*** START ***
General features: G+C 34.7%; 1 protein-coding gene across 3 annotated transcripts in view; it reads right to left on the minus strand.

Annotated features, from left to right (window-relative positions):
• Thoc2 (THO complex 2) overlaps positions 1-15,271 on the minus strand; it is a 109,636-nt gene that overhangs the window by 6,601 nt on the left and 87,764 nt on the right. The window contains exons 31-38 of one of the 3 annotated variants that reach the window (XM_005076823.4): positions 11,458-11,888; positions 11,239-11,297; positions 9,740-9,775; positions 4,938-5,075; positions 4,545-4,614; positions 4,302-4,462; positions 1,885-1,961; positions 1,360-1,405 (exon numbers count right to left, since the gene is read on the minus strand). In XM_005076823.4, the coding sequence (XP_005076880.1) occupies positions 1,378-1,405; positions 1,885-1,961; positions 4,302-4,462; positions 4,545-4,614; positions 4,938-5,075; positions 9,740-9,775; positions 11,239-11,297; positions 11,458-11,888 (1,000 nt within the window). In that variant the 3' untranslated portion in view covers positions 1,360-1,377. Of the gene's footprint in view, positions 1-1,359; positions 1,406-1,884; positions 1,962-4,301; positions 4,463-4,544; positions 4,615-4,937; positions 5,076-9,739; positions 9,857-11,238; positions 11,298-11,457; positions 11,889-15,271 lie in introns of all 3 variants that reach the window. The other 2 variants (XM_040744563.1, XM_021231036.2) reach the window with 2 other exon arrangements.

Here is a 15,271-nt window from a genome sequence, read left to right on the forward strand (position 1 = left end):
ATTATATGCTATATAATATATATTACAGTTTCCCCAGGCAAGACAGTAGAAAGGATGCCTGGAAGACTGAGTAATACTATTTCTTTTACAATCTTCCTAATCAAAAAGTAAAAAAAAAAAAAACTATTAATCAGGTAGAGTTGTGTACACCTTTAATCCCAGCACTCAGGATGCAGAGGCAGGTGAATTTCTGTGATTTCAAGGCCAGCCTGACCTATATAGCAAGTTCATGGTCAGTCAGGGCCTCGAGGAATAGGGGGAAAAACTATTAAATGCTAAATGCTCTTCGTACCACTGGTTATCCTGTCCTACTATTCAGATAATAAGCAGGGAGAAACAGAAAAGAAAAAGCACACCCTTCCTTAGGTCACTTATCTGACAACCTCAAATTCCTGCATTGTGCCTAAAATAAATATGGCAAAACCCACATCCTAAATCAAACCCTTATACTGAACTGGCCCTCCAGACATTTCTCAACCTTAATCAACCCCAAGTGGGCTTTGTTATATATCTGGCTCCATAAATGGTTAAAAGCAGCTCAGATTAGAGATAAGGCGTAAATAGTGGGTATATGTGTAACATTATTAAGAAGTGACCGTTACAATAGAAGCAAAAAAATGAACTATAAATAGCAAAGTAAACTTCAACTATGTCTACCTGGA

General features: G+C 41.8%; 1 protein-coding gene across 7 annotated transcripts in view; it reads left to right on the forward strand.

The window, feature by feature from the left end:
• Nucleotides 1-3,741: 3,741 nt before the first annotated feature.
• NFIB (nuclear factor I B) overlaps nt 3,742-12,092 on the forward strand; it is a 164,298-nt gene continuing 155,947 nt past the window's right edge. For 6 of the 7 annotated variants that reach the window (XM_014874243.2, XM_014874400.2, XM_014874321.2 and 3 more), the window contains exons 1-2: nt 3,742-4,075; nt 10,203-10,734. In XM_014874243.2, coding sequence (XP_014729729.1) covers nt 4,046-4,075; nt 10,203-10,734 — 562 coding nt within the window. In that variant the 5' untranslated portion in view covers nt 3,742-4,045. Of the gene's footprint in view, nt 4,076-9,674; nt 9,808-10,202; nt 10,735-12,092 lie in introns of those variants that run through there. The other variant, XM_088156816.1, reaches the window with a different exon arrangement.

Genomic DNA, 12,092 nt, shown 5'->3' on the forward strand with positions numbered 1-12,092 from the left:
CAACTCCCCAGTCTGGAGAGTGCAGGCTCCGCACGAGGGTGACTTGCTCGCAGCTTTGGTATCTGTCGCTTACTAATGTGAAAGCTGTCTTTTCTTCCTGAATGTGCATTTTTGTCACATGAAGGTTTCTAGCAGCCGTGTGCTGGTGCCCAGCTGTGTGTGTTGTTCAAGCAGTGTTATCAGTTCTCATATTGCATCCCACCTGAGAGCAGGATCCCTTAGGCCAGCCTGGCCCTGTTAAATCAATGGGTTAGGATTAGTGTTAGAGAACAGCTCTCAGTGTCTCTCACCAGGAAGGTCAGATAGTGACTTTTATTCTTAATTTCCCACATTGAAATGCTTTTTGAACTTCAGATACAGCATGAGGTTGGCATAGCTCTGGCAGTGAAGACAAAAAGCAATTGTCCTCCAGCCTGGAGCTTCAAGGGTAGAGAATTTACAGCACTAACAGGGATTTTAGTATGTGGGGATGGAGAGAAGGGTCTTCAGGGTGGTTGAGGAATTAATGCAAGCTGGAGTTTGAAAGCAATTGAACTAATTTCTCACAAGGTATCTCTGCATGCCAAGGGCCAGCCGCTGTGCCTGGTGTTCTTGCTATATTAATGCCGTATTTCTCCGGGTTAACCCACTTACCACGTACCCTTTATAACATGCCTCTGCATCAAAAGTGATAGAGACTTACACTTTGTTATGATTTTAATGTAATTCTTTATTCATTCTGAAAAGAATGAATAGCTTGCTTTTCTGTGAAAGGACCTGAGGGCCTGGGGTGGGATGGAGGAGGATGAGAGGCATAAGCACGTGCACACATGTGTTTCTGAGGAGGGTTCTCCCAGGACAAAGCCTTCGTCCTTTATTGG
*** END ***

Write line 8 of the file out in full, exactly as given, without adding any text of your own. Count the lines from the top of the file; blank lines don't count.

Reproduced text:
• Nucleotides 1-3,741: 3,741 nt before the first annotated feature.